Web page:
Mainstreaming and professionalizing Chinese-language education: a new mission for a new century.

Author:Kwoh, Stella
Position:7C Paper

Since 1990, Chinese (Mandarin and Cantonese) has satisfied the California foreign-language requirement and has been a part of the curriculum of many public schools and universities throughout the-state of California. Many students from Chinese heritage schools take Chinese classes in mainstream schools. The number has increased partly because of the beginning of SATII-Chinese in 1993. Due to a diverse student population, the growing number of second- and third-generation Chinese American students learning Chinese, and the AP Chinese courses and tests to be started by the College Board in the high schools in 2006 and 2007, Chinese programs at the K-16 (kindergarten to college senior) levels are on the increase. In addition, worldwide cultural and economic exchanges between China and the rest of the world make schools and parents more enthusiastic about starting a Chinese program for their students. We can indeed say that this new century is the century for moving Chinese language education from heritage schools to mainstream schools and the society.


The Start of AP Chinese: Before and After

Before the College Board announced the start of AP Chinese in 2003, there were more than 200 elementary, middle, and high schools that offered Chinese-language education. Many teachers did not have a valid state teaching license to teach Chinese. After the College Board announced its plan to start AP Chinese courses in 2006 and AP Chinese tests in 2007, more than 2,400 K-12 (kindergarten to high school) mainstream schools planned on starting Chinese programs.

Teachers in Chinese Heritage Schools

With a severe shortage of qualified and experienced Chinese-language teachers, the teachers in Chinese heritage schools became possible candidates to teach mainstream K-12 schools. Based on a survey conducted by the National Council of Associations of Chinese Language Schools (NCACLS) in 1995, there were 5,540 language teachers teaching in its member schools. The Chinese School Association in the United States (CSAUS) conducted a similar survey in 1996 and reported 1,300 language teachers teaching in its member schools. Unfortunately, there has not been a systematic teacher-training program among Chinese schools and neither Chinese school associations have come up with a plan to encourage their teachers to receive training and to get certified. Fortunately, the author has been able to observe some efforts made by both NCACLS and CSAUS to find ways to work with teacher-training institutions to certify teachers in their member schools.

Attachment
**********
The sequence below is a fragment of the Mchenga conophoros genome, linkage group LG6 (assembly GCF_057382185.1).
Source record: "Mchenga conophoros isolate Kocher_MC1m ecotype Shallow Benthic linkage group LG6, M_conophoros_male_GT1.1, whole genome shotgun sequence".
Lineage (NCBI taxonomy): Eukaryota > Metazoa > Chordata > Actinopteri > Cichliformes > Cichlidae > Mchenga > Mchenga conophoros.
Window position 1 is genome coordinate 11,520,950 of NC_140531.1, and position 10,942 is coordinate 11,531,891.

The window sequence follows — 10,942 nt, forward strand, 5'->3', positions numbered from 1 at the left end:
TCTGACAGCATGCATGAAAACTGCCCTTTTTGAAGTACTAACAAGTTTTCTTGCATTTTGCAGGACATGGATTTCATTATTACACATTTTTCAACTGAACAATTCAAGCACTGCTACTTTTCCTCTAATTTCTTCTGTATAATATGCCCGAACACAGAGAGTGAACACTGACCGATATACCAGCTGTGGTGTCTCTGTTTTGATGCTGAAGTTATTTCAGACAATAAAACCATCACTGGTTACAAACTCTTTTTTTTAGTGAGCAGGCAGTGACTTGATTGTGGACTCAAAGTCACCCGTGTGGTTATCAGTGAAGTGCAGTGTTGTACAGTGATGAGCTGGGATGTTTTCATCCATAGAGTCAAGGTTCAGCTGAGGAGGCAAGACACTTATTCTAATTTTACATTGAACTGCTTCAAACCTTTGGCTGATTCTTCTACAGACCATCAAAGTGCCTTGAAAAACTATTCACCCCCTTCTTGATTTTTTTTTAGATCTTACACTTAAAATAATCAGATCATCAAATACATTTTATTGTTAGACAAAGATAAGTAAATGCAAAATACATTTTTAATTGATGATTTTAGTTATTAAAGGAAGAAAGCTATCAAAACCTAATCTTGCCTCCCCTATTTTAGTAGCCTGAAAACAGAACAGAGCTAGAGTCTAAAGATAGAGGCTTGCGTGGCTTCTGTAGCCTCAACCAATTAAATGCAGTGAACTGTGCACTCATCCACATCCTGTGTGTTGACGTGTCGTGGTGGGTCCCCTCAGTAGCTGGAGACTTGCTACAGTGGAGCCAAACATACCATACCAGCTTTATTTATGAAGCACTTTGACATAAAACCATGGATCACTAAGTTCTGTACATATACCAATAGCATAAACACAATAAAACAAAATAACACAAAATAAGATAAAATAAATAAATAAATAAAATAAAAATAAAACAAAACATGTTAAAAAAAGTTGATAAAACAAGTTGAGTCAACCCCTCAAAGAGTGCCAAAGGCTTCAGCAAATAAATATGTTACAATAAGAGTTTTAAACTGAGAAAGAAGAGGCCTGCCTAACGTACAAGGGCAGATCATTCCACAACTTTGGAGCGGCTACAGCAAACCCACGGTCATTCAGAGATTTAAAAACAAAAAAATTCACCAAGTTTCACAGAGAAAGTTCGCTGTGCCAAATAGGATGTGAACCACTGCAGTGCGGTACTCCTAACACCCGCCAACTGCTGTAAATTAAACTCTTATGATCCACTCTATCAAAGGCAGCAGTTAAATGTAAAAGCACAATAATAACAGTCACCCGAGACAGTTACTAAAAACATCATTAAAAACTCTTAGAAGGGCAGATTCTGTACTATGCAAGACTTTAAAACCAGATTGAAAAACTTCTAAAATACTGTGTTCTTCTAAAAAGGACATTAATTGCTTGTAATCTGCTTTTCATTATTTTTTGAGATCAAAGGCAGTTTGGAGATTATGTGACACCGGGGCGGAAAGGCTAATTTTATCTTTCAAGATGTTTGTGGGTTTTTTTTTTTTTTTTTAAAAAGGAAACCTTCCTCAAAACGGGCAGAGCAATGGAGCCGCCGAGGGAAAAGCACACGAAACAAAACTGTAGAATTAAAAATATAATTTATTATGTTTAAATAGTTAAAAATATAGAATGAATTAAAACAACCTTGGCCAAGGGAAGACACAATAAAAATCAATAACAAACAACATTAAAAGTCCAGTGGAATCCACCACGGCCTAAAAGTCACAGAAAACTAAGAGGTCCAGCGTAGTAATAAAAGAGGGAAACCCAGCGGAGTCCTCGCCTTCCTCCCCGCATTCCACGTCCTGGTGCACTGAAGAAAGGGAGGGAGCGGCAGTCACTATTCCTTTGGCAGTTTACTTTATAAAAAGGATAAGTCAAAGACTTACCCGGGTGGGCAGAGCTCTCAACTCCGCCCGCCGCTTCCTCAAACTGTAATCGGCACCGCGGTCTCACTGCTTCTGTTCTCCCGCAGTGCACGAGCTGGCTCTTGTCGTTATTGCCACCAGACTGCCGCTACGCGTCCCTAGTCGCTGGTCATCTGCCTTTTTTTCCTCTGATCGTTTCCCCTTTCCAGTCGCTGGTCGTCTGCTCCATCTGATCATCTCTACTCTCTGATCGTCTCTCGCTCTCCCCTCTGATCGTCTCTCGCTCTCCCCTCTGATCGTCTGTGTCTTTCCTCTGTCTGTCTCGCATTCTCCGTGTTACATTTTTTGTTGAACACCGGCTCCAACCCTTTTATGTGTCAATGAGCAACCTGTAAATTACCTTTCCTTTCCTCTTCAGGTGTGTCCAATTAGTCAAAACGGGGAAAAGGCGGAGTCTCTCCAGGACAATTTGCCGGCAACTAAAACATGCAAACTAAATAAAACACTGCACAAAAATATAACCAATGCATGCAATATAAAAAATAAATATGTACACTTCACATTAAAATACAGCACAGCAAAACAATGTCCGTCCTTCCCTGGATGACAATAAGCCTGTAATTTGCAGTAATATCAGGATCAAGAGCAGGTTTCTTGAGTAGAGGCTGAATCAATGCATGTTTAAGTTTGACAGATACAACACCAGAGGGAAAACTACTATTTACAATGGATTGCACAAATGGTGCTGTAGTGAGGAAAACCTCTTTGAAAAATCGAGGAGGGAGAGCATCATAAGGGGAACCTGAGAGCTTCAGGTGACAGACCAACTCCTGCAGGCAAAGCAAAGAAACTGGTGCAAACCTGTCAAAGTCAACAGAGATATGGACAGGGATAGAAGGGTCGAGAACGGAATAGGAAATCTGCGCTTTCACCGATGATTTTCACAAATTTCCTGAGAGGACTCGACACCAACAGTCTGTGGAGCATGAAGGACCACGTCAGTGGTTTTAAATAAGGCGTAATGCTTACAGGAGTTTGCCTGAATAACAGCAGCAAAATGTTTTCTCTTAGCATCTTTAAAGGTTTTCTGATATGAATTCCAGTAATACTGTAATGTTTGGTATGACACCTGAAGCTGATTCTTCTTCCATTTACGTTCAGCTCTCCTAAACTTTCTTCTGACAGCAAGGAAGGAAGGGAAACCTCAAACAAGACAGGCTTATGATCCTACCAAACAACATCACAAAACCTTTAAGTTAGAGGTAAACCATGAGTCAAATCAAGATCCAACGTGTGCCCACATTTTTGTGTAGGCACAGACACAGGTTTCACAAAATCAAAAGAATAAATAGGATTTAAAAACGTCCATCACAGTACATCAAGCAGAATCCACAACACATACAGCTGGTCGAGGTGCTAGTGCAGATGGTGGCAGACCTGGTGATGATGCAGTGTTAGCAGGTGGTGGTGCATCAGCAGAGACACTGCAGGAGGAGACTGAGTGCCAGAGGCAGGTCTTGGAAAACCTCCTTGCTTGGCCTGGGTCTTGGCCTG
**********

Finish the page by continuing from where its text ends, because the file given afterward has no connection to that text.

Challenges Faced By Mainstream Schools

Teacher Shortage. With the prediction of a severe teacher shortage and the lack of a certification program for Chinese-language teachers in teacher-training institutions, the teacher shortage will inevitably last for a long time. School administrators will need to be very creative and resourceful to recruit their teachers for the Chinese programs.

Curriculum, Pedagogy, and Instructional Model Selection. This will inevitably bring up the debate of traditional and simplified characters, the different phonetic systems (mainly Zhuyin and Pinyin), and teaching Chinese as a foreign language or in a dual-language immersion program. Fortunately, we have started to see some agreeable approaches that best serve Chinese-language learners.

With regards to the debate between traditional or simplified characters, more scholars and teachers agreed that it is necessary for...

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